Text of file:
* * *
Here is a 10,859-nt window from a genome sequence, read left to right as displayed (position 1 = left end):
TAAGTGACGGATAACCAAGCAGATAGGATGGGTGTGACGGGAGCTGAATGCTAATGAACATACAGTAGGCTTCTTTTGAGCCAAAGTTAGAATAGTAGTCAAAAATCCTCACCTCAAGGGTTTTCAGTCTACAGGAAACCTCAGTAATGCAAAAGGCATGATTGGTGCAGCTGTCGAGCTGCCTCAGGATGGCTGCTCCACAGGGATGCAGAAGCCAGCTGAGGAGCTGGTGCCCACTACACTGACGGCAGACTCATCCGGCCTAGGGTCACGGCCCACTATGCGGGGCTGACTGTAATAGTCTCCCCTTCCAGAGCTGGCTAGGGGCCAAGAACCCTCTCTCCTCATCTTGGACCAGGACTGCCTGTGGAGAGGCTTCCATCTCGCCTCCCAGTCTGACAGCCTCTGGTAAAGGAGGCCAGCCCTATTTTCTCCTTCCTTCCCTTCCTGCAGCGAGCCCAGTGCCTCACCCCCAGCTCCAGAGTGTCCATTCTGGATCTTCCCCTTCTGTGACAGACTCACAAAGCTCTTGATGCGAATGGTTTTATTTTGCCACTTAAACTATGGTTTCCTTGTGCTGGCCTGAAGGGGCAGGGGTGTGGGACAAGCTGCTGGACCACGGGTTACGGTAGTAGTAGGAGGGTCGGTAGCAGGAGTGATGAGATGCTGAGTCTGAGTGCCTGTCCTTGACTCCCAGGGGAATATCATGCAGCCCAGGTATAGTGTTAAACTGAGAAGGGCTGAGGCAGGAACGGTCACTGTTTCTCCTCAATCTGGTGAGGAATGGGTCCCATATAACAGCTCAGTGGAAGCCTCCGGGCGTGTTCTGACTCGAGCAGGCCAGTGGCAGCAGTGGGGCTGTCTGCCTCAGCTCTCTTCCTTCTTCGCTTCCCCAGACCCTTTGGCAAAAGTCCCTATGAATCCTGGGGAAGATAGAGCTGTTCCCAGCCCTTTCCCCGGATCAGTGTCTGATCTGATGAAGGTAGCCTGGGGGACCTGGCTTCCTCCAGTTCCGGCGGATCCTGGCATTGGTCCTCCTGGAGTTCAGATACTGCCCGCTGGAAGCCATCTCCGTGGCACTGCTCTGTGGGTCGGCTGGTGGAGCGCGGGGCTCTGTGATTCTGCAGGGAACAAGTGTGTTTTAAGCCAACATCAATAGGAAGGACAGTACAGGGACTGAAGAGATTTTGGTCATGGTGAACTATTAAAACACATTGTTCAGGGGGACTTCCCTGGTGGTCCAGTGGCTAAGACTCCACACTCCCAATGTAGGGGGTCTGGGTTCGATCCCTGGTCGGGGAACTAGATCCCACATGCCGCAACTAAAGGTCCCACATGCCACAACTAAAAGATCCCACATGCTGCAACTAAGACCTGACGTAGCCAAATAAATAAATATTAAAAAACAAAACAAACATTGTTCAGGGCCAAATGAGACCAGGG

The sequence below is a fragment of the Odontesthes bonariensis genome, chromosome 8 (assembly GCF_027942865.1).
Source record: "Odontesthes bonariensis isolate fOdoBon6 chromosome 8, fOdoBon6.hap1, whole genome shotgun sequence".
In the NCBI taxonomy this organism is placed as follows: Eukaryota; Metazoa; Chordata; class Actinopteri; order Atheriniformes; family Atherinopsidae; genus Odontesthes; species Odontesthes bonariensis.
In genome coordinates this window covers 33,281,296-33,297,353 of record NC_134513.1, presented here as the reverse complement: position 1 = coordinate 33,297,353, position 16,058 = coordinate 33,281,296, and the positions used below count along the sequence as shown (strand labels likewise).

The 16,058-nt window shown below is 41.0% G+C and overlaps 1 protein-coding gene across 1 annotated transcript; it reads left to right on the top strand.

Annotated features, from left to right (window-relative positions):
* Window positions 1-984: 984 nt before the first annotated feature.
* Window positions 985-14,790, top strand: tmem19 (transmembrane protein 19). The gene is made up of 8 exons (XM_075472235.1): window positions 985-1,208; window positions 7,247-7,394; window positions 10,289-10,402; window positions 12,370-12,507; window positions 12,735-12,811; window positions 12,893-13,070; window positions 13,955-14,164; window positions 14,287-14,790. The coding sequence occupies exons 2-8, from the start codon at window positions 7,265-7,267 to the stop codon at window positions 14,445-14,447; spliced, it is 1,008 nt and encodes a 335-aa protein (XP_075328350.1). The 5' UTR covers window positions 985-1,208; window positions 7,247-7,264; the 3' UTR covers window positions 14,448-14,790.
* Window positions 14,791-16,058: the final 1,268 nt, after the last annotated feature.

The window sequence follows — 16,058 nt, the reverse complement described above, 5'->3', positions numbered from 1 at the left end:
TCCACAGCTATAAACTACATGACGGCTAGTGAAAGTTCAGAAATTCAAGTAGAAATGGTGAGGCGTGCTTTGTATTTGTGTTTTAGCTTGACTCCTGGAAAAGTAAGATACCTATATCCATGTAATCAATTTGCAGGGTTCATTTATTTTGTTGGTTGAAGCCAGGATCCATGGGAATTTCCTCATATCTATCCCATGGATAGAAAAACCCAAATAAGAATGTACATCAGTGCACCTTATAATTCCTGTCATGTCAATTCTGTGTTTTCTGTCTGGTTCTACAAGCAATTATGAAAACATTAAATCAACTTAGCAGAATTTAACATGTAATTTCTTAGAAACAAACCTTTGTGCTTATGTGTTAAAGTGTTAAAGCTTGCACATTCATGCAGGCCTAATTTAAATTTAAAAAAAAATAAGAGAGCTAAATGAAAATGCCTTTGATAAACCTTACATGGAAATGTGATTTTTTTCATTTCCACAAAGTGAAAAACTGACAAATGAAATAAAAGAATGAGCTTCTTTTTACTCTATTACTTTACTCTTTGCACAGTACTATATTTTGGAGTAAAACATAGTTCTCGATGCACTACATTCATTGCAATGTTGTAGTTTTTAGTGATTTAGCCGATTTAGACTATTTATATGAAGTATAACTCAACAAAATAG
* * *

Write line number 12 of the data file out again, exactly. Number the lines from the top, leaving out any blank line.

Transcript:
The window sequence follows — 16,058 nt, the reverse complement described above, 5'->3', positions numbered from 1 at the left end: